So, when it came time to put together my first Stat Kings post on the baseball side of things, I thought 2004 would be a great place to start. Though I was still a rabid sports fan in '04, I wasn't collecting cards, so this was also a great chance for me to pick up some cardboard from an era that's somewhat unfamiliar to me. With one exception, every 2004 card in today's post came courtesy of COMC, and I don't think I paid more than 75 cents for any one of them.
For your enjoyment, today I've got the 2004 MLB batting leaders for you (top 20), in cardboard format of course! As was the case with the first couple of Stat Kings hockey posts I did, there were some names that I expected, and others that were total surprises. Let's get started...
#20 - Scott Rolen - St. Louis Cardinals - .314 Average
Kicking things off is third baseman Scott Rolen, who hit .314 in 2004. I always forget just how good Scott was. He was the 1997 NL Rookie of the Year, was a 7x All-Star and 8x Gold Glove winner, and captured a World Series with the Cards in 2006.
2004 was without a doubt his finest season at the plate. His .314 average was a career high, as were 34 home runs, 124 RBI, and 1.007 OPS. He finished fourth in NL MVP voting, the highest he would ever place.
#19 - Mark Kotsay - Oakland Athletics - .314 Average
Here's a name I was very surprised to see, outfielder Mark Kotsay, who also hit .314 in 2004. This was Kotsay's highest single season average by a long shot, in fact it was the only time over the course of his 17-year career that he even topped .300. It's statistical anomalies like this one that make this Stat Kings series enjoyable.
#18 - Johnny Estrada - Atlanta Braves - .314 Average
Here's another name I would never have guessed. Estrada was a 17th round pick who managed to carve out an 8-year MLB career. He achieved career highs in almost every single offensive category in '04, and was named an All-Star and Gold Glove winner for the only times in his career.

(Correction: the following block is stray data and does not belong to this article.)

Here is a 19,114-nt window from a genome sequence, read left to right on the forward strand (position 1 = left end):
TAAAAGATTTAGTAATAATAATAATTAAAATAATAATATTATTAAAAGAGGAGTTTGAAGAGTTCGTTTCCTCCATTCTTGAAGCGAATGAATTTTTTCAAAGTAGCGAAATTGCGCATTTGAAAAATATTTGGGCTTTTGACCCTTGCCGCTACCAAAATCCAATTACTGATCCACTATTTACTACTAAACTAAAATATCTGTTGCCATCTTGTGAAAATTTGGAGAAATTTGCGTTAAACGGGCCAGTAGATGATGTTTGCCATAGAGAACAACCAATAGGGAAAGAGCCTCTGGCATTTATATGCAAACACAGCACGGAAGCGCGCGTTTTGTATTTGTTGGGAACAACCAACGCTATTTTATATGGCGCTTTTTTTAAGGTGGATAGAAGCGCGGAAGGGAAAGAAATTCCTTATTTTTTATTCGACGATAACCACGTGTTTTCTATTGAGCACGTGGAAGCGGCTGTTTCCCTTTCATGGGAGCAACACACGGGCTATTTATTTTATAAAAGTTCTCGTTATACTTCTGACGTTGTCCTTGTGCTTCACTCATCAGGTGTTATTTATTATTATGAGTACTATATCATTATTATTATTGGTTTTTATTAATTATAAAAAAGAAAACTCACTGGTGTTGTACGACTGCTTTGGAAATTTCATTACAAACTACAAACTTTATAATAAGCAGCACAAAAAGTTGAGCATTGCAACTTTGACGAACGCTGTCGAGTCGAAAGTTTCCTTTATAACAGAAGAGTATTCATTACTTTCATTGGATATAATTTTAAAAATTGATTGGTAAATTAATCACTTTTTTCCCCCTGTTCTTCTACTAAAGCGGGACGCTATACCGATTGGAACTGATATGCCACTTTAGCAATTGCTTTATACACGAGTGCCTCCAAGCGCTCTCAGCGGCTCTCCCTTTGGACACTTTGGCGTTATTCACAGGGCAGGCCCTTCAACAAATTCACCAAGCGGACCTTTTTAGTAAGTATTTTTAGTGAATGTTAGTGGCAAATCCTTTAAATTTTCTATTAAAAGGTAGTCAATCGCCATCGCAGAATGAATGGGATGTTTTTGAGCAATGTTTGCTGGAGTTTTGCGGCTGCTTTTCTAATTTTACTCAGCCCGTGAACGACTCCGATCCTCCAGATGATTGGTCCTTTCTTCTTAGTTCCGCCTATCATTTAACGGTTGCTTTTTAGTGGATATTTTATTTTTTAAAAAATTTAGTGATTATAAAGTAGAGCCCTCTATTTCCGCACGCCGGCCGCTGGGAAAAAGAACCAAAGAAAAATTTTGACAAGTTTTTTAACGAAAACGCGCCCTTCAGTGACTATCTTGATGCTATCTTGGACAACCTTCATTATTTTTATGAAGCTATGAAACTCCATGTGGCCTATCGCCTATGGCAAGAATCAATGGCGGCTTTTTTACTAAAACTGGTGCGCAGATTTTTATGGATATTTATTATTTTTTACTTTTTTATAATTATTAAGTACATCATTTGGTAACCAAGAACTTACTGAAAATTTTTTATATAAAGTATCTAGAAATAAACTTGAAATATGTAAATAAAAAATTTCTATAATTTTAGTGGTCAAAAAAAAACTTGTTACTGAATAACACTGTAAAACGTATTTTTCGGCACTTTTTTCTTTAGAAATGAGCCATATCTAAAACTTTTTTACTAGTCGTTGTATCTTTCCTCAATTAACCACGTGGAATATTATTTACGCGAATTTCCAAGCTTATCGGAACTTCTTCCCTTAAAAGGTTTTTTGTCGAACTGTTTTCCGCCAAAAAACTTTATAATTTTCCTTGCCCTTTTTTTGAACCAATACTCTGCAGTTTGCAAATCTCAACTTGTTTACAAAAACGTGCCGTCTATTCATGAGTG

#17 - Javy Lopez - Baltimore Orioles - .316 Average
I always think of Javy Lopez, the talented Puerto Rican catcher, as a member of the dominating Braves teams of the '90s, but by 2004 he was winding down his career in Baltimore (he actually finished with a very brief stint with the Red Sox in '06). Even at 33 years of age, he still managed to swat .316 in '04, good for 17th in the league.
#16 - Lance Berkman - Houston Astros - .316 Average
Lance Berkman was a 6x All-Star who won Comeback Player of the Year (and a World Series) in 2011 with the Cardinals. Berkman could hit for both average and power, and his .316 mark in 2004 was actually the second best season of his career as far as batting average goes. He registered over 100 RBI in 2004 as well, one of six times he'd achieve that stat!
#15 - Aramis Ramirez - Chicago Cubs - .318 Average
Maybe it's because he played his entire career in the National League, and I'm more of an AL guy, but I didn't realize just how good a hitter Aramis Ramirez was until assembling this post. While his .318 average in 2004 was a career high, it certainly wasn't abnormal, as Ramirez topped .300 seven different times. He could put up big power numbers as well, as he topped 100 RBI in a season seven times also, and finished with close to 400 career home runs.
#14 - Carlos Guillen - Detroit Tigers - .318 Average
Carlos Guillen missed the final month of the 2004 season with an injury, but the .318 he batted before going down was enough to land him on this list. '04 was the first time he was selected as an All-Star, and kicked off an impressive 5-year span in which he hit .318, .320, .320, .296 and .286. Not too shabby!
#13 - Jason Kendall - Pittsburgh Pirates - .319 Average
Longtime Pirates catcher Jason Kendall was known as a contact hitter, and he certainly lived up to that in '04 when he had 183 hits en route to a .319 average. Not bad for a guy who also had to handle catching duty for 146 games! Jason cleared .300 half a dozen times over the course of his career, and had 180 or more hits during three separate seasons.
#12 - Erubiel Durazo - Oakland Athletics - .321 Average
Of the twenty players in today's post, Erubiel Durazo may have been the most surprising to me. He lasted just seven years in the Majors, and was a part-time player for all but two of those seasons. His .321 average in 2004 was a full 40 points better than his overall career average. He surpassed 20 home runs for the second straight year as well, and set a career high with 88 RBI. It's remarkable that he played just 41 more games total after that impressive season before retiring.
#11 - Sean Casey - Cincinnati Reds - .324 Average
"The Mayor", Sean Casey, never had trouble putting the bat on the ball over the course of his career, which started with the Indians in 1997 and ended with the Red Sox in 2008. In fact, he finished with more than 1,500 career hits in just 1,405 games played for a career batting average of .302. I was pumped to be able to grab this beautiful Topps Chrome Black Refractor for use in this post for just 65 cents.
#10 - Juan Pierre - Florida Marlins - .326 Average